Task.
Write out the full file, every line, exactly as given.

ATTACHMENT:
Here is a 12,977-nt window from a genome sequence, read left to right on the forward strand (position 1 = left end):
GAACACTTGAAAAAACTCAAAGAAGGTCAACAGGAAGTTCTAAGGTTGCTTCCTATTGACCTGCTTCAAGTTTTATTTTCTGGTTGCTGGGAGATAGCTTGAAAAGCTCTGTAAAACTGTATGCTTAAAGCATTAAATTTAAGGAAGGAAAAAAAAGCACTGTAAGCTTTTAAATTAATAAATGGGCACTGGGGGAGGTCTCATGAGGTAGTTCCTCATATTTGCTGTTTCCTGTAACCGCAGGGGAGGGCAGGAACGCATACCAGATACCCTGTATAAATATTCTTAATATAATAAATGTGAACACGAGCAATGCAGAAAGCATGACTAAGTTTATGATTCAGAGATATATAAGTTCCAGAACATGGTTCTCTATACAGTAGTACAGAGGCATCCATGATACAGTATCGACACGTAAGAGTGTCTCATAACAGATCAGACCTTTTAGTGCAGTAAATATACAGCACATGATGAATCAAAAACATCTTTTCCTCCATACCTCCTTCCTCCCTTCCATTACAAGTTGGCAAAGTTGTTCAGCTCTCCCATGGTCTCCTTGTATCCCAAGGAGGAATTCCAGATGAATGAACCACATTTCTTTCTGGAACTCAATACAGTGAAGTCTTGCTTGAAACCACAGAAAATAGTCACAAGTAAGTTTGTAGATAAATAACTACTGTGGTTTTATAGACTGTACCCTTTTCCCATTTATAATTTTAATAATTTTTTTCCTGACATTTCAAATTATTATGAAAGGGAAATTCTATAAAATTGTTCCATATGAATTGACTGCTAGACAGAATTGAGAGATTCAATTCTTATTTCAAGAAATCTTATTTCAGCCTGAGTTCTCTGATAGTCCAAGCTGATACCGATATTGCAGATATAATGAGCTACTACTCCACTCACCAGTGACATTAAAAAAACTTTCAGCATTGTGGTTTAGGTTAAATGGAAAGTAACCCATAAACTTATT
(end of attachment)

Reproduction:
Here is a 12,977-nt window from a genome sequence, read left to right on the forward strand (position 1 = left end):
GAACACTTGAAAAAACTCAAAGAAGGTCAACAGGAAGTTCTAAGGTTGCTTCCTATTGACCTGCTTCAAGTTTTATTTTCTGGTTGCTGGGAGATAGCTTGAAAAGCTCTGTAAAACTGTATGCTTAAAGCATTAAATTTAAGGAAGGAAAAAAAAGCACTGTAAGCTTTTAAATTAATAAATGGGCACTGGGGGAGGTCTCATGAGGTAGTTCCTCATATTTGCTGTTTCCTGTAACCGCAGGGGAGGGCAGGAACGCATACCAGATACCCTGTATAAATATTCTTAATATAATAAATGTGAACACGAGCAATGCAGAAAGCATGACTAAGTTTATGATTCAGAGATATATAAGTTCCAGAACATGGTTCTCTATACAGTAGTACAGAGGCATCCATGATACAGTATCGACACGTAAGAGTGTCTCATAACAGATCAGACCTTTTAGTGCAGTAAATATACAGCACATGATGAATCAAAAACATCTTTTCCTCCATACCTCCTTCCTCCCTTCCATTACAAGTTGGCAAAGTTGTTCAGCTCTCCCATGGTCTCCTTGTATCCCAAGGAGGAATTCCAGATGAATGAACCACATTTCTTTCTGGAACTCAATACAGTGAAGTCTTGCTTGAAACCACAGAAAATAGTCACAAGTAAGTTTGTAGATAAATAACTACTGTGGTTTTATAGACTGTACCCTTTTCCCATTTATAATTTTAATAATTTTTTTCCTGACATTTCAAATTATTATGAAAGGGAAATTCTATAAAATTGTTCCATATGAATTGACTGCTAGACAGAATTGAGAGATTCAATTCTTATTTCAAGAAATCTTATTTCAGCCTGAGTTCTCTGATAGTCCAAGCTGATACCGATATTGCAGATATAATGAGCTACTACTCCACTCACCAGTGACATTAAAAAAACTTTCAGCATTGTGGTTTAGGTTAAATGGAAAGTAACCCATAAACTTATT